My Child Has... Article

My Child Has...

A B C D E F G H I J K L M N O P Q R S T U V W X Y Z

Diabetes and Exercise: Preventing Low Blood Sugar


Blood sugar levels can go up and down when your child exercises. This can be frustrating. But it is important to exercise to help keep the heart and blood vessels healthy. You and your child can avoid problems if you keep good records of exercise and blood sugar.

How does exercise affect blood sugar levels?

Exercise usually helps lower your child's blood sugar. Insulin is more effective during and after exercise. Research has shown that after 1 hour of afternoon exercise, blood sugars will stay lower until the next morning. The body is more sensitive to insulin and the insulin can work more efficiently. This means a lower daily dose is needed. Exercising can be a very good way to lower a high blood sugar (as long as ketones are not present).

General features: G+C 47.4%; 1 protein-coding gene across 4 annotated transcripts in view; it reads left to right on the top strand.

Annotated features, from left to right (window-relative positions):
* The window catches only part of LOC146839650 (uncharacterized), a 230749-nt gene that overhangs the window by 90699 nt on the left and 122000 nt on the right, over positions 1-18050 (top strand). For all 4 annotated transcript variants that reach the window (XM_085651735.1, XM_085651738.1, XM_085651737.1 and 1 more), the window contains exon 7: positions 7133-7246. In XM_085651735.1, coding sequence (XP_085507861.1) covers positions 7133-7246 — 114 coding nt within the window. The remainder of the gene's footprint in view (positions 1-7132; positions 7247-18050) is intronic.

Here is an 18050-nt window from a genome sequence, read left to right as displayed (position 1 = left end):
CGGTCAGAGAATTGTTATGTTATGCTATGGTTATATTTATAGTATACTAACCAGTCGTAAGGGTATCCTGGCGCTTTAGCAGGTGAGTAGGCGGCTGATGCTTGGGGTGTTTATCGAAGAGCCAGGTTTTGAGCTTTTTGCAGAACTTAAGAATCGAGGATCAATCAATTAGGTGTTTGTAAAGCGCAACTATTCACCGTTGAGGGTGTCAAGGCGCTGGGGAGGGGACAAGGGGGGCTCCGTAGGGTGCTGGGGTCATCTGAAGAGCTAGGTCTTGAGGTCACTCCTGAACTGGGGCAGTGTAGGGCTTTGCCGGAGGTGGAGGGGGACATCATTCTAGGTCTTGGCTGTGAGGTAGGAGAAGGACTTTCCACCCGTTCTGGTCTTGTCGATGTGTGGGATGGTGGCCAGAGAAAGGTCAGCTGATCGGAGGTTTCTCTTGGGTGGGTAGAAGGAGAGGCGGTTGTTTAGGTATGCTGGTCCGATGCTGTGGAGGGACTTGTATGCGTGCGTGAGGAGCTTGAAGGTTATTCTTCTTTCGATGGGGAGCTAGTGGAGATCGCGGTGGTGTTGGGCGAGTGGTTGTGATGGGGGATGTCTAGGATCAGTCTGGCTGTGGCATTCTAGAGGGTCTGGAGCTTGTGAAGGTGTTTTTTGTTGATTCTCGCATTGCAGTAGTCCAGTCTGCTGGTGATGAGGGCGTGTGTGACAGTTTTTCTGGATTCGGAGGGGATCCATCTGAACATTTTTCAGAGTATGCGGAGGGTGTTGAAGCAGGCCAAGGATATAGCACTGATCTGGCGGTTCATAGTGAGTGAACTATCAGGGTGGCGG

Sometimes blood sugars go up with exercise. This may be because your child is excited and is releasing a hormone called adrenaline. This is normal whether or not you have diabetes. The adrenaline causes sugar to be released from stores in the muscle and liver and raises the blood sugar for awhile. This usually happens in the first hour of exercise.

How can I help prevent low blood sugar reactions during exercise?

Check blood sugars before, during, and after the exercise.

The best way to know how exercise affects your child is to check blood sugars before, during, and after the exercise. Keeping good records is important. That way, a similar exercise done at a similar time of day with a similar starting blood sugar level will help you know how to adjust insulin and snacks.

Eat before heavy exercise.

If your child is going to exercise around mealtime, your child should eat the meal first. Try to exercise 30 to 60 minutes after a meal or snack.

  • Liquids are absorbed most rapidly. They generally prevent low blood sugar reactions for the next 30 to 60 minutes.
  • Solid foods are digested more slowly. They usually keep the blood sugar level up for at least 2 to 3 hours.